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Benedictine Sister Maryellen Riley loved Christ, art

Benedictine Sister Maryellen Riley loved Christ, art - (05-03-2018)

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Benedictine Sister of Perpetual Adoration Maryellen Riley passed away March 1, 2018.

She was born Mary Ellen Riley on April 8, 1927, in Washington, D.C., to John and Veronica Wimber Riley. Her father, an attorney, was from Rhode Island; her mother from Pennsylvania; and her paternal grandparents from Ireland. She was the oldest of five children.

Mary Ellen attended Catholic schools taught by the Sisters of Providence, Holy Cross Sisters and Visitation Nuns. She felt a religious calling early in life but decided to study at the Moore Institute of Art in Philadelphia and attended business school after her high school graduation.

When she turned 20, Mary Ellen entered a Carmelite monastery in Baltimore, but it proved not to be her vocation. She returned home five months later, took typing classes, enrolled in a course at Catholic University and taught catechism classes to students who attended public school. Her pastor at the time commented, “She was interested in spreading her religion, teaching catechism in a part of the city where one finds God’s children most forsaken as far as material means are concerned.”

While Mary Ellen loved art, she felt it was second to becoming a Bride of Christ for eternity. “The Eucharist was and is the heart of my spirituality,” she once said.

She learned of the Benedictine Sisters of Perpetual Adoration through the congregation’s magazine, Spirit&Life, then called Tabernacle&Purgatory. An article about a new member caught her eye, so she began exploring the BSPA monastic life. She was drawn to the Sisters’ love of the Eucharist, their spirituality and their contributions to the Church through prayer and holiness of life.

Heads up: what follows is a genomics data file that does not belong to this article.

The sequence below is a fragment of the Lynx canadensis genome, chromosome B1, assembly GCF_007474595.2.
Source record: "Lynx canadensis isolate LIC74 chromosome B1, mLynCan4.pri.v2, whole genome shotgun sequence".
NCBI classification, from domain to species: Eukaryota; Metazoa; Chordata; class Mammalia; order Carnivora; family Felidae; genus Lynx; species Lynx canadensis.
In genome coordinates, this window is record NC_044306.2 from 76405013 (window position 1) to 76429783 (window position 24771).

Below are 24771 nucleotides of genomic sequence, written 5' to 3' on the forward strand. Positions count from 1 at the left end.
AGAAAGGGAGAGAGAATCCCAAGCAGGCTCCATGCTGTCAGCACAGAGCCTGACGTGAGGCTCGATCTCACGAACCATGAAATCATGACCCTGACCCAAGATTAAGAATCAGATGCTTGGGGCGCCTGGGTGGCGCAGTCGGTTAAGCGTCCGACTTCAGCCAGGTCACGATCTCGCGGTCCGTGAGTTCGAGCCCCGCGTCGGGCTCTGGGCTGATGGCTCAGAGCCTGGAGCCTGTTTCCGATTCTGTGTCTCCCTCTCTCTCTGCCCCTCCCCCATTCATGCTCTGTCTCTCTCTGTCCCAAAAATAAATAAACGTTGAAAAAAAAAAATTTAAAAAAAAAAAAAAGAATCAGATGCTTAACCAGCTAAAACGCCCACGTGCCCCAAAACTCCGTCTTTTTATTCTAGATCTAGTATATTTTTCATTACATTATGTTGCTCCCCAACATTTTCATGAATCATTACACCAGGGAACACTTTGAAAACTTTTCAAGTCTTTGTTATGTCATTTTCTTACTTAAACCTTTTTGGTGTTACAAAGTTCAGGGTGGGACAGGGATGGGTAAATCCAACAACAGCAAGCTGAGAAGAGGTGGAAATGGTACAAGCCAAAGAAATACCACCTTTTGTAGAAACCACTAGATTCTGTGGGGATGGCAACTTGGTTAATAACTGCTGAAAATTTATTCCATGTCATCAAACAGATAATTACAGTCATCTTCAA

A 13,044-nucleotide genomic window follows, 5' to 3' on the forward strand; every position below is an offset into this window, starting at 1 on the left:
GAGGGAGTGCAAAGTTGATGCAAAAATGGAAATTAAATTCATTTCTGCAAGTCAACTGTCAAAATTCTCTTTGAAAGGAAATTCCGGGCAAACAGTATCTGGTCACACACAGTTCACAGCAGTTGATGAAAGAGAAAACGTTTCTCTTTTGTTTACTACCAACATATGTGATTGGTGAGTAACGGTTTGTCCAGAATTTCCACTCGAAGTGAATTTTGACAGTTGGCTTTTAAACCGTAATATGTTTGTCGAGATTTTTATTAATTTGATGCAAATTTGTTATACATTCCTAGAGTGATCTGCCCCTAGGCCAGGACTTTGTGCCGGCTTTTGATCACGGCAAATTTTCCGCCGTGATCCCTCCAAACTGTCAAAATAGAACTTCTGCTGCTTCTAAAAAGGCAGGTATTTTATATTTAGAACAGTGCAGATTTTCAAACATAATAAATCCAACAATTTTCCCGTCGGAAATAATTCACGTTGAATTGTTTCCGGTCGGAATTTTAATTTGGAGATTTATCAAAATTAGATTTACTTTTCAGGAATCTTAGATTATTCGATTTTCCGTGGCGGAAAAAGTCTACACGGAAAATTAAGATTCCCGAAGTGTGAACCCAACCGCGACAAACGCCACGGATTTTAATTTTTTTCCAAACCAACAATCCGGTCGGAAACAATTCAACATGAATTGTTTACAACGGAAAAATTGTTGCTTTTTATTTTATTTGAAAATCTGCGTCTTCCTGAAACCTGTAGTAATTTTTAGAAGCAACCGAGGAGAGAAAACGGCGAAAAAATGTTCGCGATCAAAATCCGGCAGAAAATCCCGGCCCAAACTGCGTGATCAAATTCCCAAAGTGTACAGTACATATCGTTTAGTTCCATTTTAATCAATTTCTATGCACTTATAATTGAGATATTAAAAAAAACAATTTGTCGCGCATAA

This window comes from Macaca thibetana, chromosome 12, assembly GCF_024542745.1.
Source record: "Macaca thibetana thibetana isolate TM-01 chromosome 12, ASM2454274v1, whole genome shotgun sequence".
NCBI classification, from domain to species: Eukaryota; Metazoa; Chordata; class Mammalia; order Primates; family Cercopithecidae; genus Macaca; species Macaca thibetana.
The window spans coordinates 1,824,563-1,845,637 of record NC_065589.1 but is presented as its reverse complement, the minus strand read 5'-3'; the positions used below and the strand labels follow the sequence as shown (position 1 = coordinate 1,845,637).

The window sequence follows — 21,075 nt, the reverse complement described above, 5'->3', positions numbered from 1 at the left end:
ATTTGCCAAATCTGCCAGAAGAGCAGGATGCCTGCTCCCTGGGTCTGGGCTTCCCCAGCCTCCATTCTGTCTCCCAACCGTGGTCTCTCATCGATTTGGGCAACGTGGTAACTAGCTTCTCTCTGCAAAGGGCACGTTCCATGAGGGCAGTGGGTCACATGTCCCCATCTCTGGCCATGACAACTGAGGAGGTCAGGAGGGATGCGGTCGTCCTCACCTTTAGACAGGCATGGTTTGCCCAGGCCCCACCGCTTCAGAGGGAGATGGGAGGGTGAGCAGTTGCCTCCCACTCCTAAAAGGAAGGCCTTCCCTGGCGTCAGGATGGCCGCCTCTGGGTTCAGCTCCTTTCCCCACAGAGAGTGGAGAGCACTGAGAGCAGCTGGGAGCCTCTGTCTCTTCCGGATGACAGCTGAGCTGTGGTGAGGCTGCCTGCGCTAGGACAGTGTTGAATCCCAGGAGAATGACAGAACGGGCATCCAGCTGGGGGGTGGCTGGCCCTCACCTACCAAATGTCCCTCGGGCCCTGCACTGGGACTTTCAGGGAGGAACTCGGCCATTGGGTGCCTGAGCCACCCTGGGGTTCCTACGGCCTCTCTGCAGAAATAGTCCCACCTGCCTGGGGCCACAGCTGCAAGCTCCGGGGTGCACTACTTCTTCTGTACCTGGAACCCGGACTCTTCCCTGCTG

Mary Ellen entered the Benedictine Sisters on February 2, 1950, made her first monastic profession February 10, 1952, with the name Sister Mary Madonna. Her final monastic profession followed on Aug. 1, 1957. She later returned to her baptismal name and took for her nameday as May 5, the anniversary of her Baptism.

During her years as a professed BSPA, Sister Maryellen lived at the monasteries in Kansas City, Missouri; Mundelein, Illinois; Tucson, Arizona; Clyde, Missouri; San Diego and St. Louis - often being sent back and forth among them. She worked in the altar bread department, kitchen, with guests, the sacristy and as portress. 

One early happy memory was of a home visit in 1968, her first visit since entering religious life 18 years before. “It was my first plane ride, and I saw nieces and nephews and other relatives whom I hadn’t met before and visited with family members I hadn’t seen in years,” she said.

Another moment she held close to her heart was when she was participated in the special rite of the Consecration of Virgins on Aug. 15, 1971, while living at the Tucson monastery.

Sister Maryellen was an artist, producing varied pieces that included a 15-ft. image of the risen Christ to a pen-and-ink drawing of Mahatma Gandhi for a 1978 cover of Spirit&Life.   

She created many versions of the Madonna and Child, which were used by the monasteries on Christmas cards over the years.

Sister Maryellen transferred to Our Lady of Rickenbach Healthcare Center in 2006 with signs of dementia. That year she wrote:  “I am looking forward to…Divine Mercy forever and always.” Over the years her dementia progressed gradually. One thing Sister Maryellen focused on were Sisters’ family names. Her powers of recall were not compromised there. She would meet a Sister whom she hadn’t seen in years and be able to remember not only her first name but her family name as well.

Sister Maryellen is survived by her monastic family; her sister, Jane Bowling; nieces and nephews. Her funeral liturgy and burial will take place March 6, 2018.